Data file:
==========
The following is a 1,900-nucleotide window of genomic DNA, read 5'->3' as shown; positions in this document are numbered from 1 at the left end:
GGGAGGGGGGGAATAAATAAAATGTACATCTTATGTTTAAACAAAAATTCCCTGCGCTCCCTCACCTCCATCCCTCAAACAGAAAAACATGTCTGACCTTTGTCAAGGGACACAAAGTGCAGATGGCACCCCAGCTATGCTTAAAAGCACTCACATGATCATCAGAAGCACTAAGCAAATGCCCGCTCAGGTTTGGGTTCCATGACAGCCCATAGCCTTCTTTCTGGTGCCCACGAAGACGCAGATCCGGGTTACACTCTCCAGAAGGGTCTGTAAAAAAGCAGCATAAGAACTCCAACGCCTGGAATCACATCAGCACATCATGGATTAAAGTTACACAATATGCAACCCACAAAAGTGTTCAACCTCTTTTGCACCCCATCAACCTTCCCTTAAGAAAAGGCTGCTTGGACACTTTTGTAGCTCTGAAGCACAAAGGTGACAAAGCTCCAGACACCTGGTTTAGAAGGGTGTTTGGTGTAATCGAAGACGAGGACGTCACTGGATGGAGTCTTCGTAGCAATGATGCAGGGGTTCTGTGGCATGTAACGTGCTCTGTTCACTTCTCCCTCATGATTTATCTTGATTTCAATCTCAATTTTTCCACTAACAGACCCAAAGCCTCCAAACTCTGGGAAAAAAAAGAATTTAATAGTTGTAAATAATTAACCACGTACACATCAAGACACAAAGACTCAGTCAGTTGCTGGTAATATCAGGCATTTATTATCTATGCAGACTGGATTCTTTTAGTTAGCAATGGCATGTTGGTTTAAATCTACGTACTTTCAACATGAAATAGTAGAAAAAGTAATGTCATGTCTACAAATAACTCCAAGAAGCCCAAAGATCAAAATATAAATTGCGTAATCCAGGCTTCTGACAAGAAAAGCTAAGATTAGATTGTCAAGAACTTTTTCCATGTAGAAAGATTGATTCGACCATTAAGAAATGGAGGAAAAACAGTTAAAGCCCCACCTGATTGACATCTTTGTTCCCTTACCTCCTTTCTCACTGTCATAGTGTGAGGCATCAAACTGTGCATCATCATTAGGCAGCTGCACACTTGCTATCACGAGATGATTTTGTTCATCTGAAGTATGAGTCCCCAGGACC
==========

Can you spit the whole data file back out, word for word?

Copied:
The following is a 1,900-nucleotide window of genomic DNA, read 5'->3' as shown; positions in this document are numbered from 1 at the left end:
GGGAGGGGGGGAATAAATAAAATGTACATCTTATGTTTAAACAAAAATTCCCTGCGCTCCCTCACCTCCATCCCTCAAACAGAAAAACATGTCTGACCTTTGTCAAGGGACACAAAGTGCAGATGGCACCCCAGCTATGCTTAAAAGCACTCACATGATCATCAGAAGCACTAAGCAAATGCCCGCTCAGGTTTGGGTTCCATGACAGCCCATAGCCTTCTTTCTGGTGCCCACGAAGACGCAGATCCGGGTTACACTCTCCAGAAGGGTCTGTAAAAAAGCAGCATAAGAACTCCAACGCCTGGAATCACATCAGCACATCATGGATTAAAGTTACACAATATGCAACCCACAAAAGTGTTCAACCTCTTTTGCACCCCATCAACCTTCCCTTAAGAAAAGGCTGCTTGGACACTTTTGTAGCTCTGAAGCACAAAGGTGACAAAGCTCCAGACACCTGGTTTAGAAGGGTGTTTGGTGTAATCGAAGACGAGGACGTCACTGGATGGAGTCTTCGTAGCAATGATGCAGGGGTTCTGTGGCATGTAACGTGCTCTGTTCACTTCTCCCTCATGATTTATCTTGATTTCAATCTCAATTTTTCCACTAACAGACCCAAAGCCTCCAAACTCTGGGAAAAAAAAGAATTTAATAGTTGTAAATAATTAACCACGTACACATCAAGACACAAAGACTCAGTCAGTTGCTGGTAATATCAGGCATTTATTATCTATGCAGACTGGATTCTTTTAGTTAGCAATGGCATGTTGGTTTAAATCTACGTACTTTCAACATGAAATAGTAGAAAAAGTAATGTCATGTCTACAAATAACTCCAAGAAGCCCAAAGATCAAAATATAAATTGCGTAATCCAGGCTTCTGACAAGAAAAGCTAAGATTAGATTGTCAAGAACTTTTTCCATGTAGAAAGATTGATTCGACCATTAAGAAATGGAGGAAAAACAGTTAAAGCCCCACCTGATTGACATCTTTGTTCCCTTACCTCCTTTCTCACTGTCATAGTGTGAGGCATCAAACTGTGCATCATCATTAGGCAGCTGCACACTTGCTATCACGAGATGATTTTGTTCATCTGAAGTATGAGTCCCCAGGACC